‘One love’ – Jamaica’s foremost social mantra and a phrase populated around the world by Bob Marley. The phrase expresses with simplicity the values of universal love & respect for all people. However, as Selena Blake’s raw and direct documentary Taboo Yardies argues, the mantra doesn’t count in Jamaica if you are gay.
Homosexuality in Jamaica is an almost unbearable taboo for the general public. For those who are gay themselves, it is virtually imperative that they should hide their sexual orientation or risk social exclusion, beatings and even corrective rape. Blake highlights this bitter reality using first hand (and often harrowing) testimonials, video footage of beatings and interviews with experts and authorities including psychologists and Jamaican Prime Minister Bruce Golding.
While the film’s construction is crude and basic (an awkward frame, or a Rode microphone placed in shot), Blake delves deep into the issue exploring the problems of homophobia at multiple levels. As well as presenting evidence of severe homophobia, she looks to possible causes of homophobia in Jamaican culture. Taboo Yardies explores how lack of education, dogmatic religious attitudes and the state contribute to fostering a culture of homophobia.
The vast range of footage that Blake assembles is almost overwhelming, but highly reveling. Blake interviews one woman (face blurred), who recounts having been ostracised by everyone including her own mother and sexually assaulted by men in her community. The interview is particularly harrowing, as the contributor can be seen flicking an elastic band against her fingers throughout: an easily accessible method of self-harm. Blake moves the camera towards her arms where we can see numerous slash marks from razor blades and she admits that she has attempted suicide several times.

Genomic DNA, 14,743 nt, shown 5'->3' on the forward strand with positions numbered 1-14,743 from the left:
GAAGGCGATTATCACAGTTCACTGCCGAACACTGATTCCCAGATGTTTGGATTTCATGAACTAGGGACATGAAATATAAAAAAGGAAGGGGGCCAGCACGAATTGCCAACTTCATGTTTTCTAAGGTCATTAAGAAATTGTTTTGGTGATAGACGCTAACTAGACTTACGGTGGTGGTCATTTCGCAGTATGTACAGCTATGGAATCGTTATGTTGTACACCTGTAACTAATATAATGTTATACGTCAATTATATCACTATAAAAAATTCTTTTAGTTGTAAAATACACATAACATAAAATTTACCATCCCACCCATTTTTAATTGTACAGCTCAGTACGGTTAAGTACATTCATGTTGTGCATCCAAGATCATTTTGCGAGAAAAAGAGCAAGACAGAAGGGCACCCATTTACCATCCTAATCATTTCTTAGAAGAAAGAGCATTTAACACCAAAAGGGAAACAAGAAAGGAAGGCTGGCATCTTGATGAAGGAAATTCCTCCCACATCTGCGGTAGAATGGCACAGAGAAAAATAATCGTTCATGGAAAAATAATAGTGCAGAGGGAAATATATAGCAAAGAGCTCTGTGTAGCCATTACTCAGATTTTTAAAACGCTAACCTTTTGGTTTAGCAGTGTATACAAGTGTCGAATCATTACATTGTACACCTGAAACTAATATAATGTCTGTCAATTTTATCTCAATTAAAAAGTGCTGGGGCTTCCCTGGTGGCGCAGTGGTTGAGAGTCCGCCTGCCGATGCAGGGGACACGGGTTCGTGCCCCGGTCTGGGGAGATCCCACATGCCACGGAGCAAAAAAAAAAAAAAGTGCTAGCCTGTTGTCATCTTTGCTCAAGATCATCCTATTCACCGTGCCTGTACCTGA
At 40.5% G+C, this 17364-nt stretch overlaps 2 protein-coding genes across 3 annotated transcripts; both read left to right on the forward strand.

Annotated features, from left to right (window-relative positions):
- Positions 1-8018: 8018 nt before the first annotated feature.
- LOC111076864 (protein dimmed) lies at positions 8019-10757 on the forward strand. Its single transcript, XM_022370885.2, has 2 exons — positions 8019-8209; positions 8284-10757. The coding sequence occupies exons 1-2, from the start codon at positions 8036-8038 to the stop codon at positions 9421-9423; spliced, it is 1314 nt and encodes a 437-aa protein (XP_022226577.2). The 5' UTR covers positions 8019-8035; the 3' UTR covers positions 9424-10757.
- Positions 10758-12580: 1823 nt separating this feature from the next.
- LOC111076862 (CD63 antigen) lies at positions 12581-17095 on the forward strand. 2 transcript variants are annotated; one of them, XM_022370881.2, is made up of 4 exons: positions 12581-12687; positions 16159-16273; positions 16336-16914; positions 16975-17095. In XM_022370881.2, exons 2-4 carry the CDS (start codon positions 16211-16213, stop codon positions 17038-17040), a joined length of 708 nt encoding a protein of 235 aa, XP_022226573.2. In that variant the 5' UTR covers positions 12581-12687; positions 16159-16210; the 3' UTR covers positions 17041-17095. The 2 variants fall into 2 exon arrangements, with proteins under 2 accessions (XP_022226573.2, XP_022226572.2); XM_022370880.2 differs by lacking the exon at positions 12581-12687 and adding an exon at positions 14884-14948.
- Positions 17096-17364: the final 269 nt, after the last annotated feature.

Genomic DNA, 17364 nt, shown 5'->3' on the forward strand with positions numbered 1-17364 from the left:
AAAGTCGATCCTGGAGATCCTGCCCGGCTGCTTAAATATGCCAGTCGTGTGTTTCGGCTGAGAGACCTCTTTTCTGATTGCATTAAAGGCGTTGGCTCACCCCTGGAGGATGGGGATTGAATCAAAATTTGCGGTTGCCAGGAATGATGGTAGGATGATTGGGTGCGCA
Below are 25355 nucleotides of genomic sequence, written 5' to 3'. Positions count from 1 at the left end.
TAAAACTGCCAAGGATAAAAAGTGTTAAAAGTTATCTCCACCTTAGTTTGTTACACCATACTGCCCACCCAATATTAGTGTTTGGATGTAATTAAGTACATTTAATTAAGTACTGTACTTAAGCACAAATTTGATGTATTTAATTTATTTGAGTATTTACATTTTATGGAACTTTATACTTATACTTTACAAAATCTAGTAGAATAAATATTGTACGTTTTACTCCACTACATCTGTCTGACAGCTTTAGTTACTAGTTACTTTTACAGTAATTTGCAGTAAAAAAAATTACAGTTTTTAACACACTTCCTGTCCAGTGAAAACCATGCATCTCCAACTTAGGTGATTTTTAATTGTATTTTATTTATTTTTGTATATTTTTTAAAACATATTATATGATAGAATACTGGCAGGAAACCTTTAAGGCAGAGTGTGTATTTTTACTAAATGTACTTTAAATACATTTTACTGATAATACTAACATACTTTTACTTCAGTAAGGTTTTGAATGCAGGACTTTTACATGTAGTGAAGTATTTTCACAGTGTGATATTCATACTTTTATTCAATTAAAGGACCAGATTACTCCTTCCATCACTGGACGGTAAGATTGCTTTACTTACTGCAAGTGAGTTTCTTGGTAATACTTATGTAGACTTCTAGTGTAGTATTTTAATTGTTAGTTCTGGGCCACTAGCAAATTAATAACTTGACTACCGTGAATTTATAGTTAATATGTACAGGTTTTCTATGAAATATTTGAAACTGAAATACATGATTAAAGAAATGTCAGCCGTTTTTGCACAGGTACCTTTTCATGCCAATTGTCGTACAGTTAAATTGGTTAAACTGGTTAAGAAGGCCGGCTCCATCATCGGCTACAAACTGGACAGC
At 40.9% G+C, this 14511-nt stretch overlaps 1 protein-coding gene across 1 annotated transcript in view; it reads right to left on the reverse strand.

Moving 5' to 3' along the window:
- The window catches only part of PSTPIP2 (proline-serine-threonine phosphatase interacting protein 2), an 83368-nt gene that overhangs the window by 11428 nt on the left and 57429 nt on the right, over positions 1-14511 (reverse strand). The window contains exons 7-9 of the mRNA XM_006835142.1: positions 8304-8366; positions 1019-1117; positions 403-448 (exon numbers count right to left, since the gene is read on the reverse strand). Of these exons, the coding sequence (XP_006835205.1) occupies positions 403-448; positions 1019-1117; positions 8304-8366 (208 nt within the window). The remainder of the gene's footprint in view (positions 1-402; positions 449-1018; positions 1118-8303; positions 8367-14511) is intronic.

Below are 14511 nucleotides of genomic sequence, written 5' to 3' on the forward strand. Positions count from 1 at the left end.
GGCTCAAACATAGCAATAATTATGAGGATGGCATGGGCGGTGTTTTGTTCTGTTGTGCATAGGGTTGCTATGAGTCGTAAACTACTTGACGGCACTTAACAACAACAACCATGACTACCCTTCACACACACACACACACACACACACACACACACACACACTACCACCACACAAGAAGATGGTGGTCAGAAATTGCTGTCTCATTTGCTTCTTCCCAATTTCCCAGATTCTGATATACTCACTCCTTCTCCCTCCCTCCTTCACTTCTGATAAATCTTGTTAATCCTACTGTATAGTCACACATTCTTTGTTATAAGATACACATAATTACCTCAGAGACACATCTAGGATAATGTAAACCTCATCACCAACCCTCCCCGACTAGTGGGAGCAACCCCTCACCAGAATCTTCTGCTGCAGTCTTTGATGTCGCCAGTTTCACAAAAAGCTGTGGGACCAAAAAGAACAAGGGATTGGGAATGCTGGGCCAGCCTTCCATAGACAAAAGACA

In contrast the comments made by Prime Minister Bruce Golding are out of touch with the reality of suffering from homophobia. Golding talks extensively to Blake and considers the “philosophical argument” of personal freedom, but returns ultimately to rhetoric relating homophobia to pedophilia and bestiality. Golding’s outlook is unwaveringly conservative and this is an attitude that Blake also attributes to the government following his departure from office.
At its heart Taboo Yardies highlights the disconnect between human rights and the religious rooted institutional view of morality in Jamaica. If the government truly understood the impact of homophobia on the lives of people such as the woman with the elastic band, then perhaps they would think differently about how to deal with the issue. While Taboo Yardies is a rough and imperfect piece of filmmaking, it could be a real instrument for social change.